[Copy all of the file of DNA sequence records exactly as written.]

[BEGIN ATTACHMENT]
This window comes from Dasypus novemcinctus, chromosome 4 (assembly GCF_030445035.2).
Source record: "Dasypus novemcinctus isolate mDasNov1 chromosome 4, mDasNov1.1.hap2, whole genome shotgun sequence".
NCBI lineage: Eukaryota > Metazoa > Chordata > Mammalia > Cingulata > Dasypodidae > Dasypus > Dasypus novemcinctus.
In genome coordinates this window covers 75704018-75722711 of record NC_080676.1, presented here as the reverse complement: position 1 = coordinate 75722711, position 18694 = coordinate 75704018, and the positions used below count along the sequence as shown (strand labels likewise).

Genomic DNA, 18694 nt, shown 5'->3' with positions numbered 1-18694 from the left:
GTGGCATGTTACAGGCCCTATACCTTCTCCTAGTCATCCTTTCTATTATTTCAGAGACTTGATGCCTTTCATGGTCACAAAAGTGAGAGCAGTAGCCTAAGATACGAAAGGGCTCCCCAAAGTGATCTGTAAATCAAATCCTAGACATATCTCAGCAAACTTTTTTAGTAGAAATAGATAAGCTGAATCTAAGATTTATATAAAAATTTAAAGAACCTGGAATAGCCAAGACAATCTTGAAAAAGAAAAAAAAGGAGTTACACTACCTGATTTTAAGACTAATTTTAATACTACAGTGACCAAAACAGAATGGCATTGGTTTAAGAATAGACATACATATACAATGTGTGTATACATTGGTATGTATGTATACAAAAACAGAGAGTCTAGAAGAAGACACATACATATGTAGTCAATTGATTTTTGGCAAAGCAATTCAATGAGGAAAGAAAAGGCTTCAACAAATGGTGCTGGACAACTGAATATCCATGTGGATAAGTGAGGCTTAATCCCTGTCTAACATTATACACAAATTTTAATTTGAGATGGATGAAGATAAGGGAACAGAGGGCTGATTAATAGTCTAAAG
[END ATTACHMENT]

This window comes from Dasypus novemcinctus, chromosome 4 (assembly GCF_030445035.2).
Source record: "Dasypus novemcinctus isolate mDasNov1 chromosome 4, mDasNov1.1.hap2, whole genome shotgun sequence".
NCBI lineage: Eukaryota > Metazoa > Chordata > Mammalia > Cingulata > Dasypodidae > Dasypus > Dasypus novemcinctus.
In genome coordinates this window covers 75704018-75722711 of record NC_080676.1, presented here as the reverse complement: position 1 = coordinate 75722711, position 18694 = coordinate 75704018, and the positions used below count along the sequence as shown (strand labels likewise).

Genomic DNA, 18694 nt, shown 5'->3' with positions numbered 1-18694 from the left:
GTGGCATGTTACAGGCCCTATACCTTCTCCTAGTCATCCTTTCTATTATTTCAGAGACTTGATGCCTTTCATGGTCACAAAAGTGAGAGCAGTAGCCTAAGATACGAAAGGGCTCCCCAAAGTGATCTGTAAATCAAATCCTAGACATATCTCAGCAAACTTTTTTAGTAGAAATAGATAAGCTGAATCTAAGATTTATATAAAAATTTAAAGAACCTGGAATAGCCAAGACAATCTTGAAAAAGAAAAAAAAGGAGTTACACTACCTGATTTTAAGACTAATTTTAATACTACAGTGACCAAAACAGAATGGCATTGGTTTAAGAATAGACATACATATACAATGTGTGTATACATTGGTATGTATGTATACAAAAACAGAGAGTCTAGAAGAAGACACATACATATGTAGTCAATTGATTTTTGGCAAAGCAATTCAATGAGGAAAGAAAAGGCTTCAACAAATGGTGCTGGACAACTGAATATCCATGTGGATAAGTGAGGCTTAATCCCTGTCTAACATTATACACAAATTTTAATTTGAGATGGATGAAGATAAGGGAACAGAGGGCTGATTAATAGTCTAAAG